--The drive for expansion of territory controlled by Serbs was the result of a movement of extreme nationalism that began to be promoted by intellectuals and politicians in Serbia in the mid-1980s, and was exploited by Milosevic when he found it helpful to build and maintain his power base. The disintegration of former Yugoslavia and polarization of political forces into extreme nationalist camps, certainly in Bosnia as much as anywhere else, was a direct result of the belligerence of Milosevic's nationalist movement. This polarization led to the atrocities mentioned above, of which the Bosniaks were the principal (though not the only) target. The amplification of extreme nationalist rhetoric and the trajectory of the movement are also recorded extensively. (See, for example, The Destruction of Yugoslavia: Tracking the Breakup 1980-92, by Branka Magas, and Broken Bonds: The Disintegration of Yugoslavia by Lenard J. Cohen, among many other sources)
Given that the extremist movement started in Serbia and its Bosnian extension was made possible by the government of Serbia (then Yugoslavia), it doesn't require a leap of logic to conclude that Serbia was responsible for genocide in Bosnia. One clear illustration of this is found in Richard Holbrooke's To End a War, in which he describes meetings with Milosevic, wherein Milosevic has ready contact with Mladic and Karadzic, and is able to twist their arms to arrive at agreements. This relationship between the Serbian ruler and the Bosnian Serb leaders lasted until the end of the war and beyond.
Furthermore, the ICJ decision states that Serbia had "influence," but not "control," over the army of Republika Srpska and should have been able to surmise that there could be genocide in Srebrenica. The court concluded that given these conditions, Serbia should have prevented genocide and failed to do so. I'm not an expert in war law and conventions, but I'm aware that when a war crime is committed, a commander can be found guilty, even if he had not been present, of "command responsibility." The Serbian government, by the same token, should have been found to have responsibility for the atrocities in Bosnia.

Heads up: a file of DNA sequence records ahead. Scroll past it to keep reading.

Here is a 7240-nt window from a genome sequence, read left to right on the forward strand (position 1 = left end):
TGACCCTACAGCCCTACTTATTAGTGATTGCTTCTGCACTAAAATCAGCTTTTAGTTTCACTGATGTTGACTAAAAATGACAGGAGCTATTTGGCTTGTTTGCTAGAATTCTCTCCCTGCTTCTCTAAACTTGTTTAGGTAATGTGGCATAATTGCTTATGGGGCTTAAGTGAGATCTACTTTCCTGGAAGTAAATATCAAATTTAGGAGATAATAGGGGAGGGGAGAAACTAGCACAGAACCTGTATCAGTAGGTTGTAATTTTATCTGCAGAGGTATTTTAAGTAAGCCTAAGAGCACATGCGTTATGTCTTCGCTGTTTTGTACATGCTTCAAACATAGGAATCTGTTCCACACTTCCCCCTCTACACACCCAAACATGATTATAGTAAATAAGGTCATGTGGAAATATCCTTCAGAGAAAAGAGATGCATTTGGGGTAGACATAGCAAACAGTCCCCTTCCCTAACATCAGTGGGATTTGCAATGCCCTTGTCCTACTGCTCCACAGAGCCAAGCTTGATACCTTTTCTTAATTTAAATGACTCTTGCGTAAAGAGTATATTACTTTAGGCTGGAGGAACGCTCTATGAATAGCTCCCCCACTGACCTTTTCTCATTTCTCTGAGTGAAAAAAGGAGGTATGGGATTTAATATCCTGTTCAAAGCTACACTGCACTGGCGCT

The people this decision hurts most are, naturally, the survivors of the genocide. One widow from Srebrenica said, "We have been murdered again." Others spoke of betrayal, saying the decision proves that justice does not exist, and that "denial is the final stage of genocide." (See end-note.)
Nor does the decision particularly help the Serbs as a people, even though their politicians eagerly claimed a victory. In fact, leaders on all sides were ready to claim victory and instrumentalize the mixed verdict. This would have happened in any case; if found guilty of genocide, Serbian leaders would have summoned their mythology of victimization (in mentioning this, I’m not implying that there has been no victimization of Serbs) in order to reinforce their own political standing by circling the wagons and pointing to a "politicized court" as inherently biased against Serbs. Instead, the ICJ finding is a convenient way for Serbs to buttress their self-exoneration and avoid responsibility for war crimes.
On the other side, Bosniak politicians after the ICJ decision hastened to call for the abolition of the Republika Srpska. The logic is that since the ICJ finding allows that the VRS committed genocide, therefore the RS is an entity created by genocide, and as such must be abolished. This is an appealing logic but, while it could constitute a large step towards the "absolute justice" mentioned above, it is all but impossible to achieve at this point. Sadly, the main proponents of this line, including Haris Silajdzic (Bosniak member of Bosnia's three-part presidency) are much more motivated to reinforce their own popularity than to establish truth, justice, or reconciliation in Bosnia. The response to this discourse on the Serb side is to deny "collective guilt" for war crimes and, eventually, to call for a referendum to secede from Bosnia.
The ICJ decision does point to the Republika Srpska as guilty of genocide in Srebrenica, drawing on and backing up earlier findings of the ICTY. This halfway decision, leaving out other instances of genocide in Bosnia, nevertheless understandably makes the leaders of that para-state uncomfortable. Their prime minister, Milorad Dodik, responds by saying what he knows his constituency wants to hear, that genocide was not committed in Srebrenica -- or that the RS was not responsible for whatever did happen, only "some elements of the army" were responsible.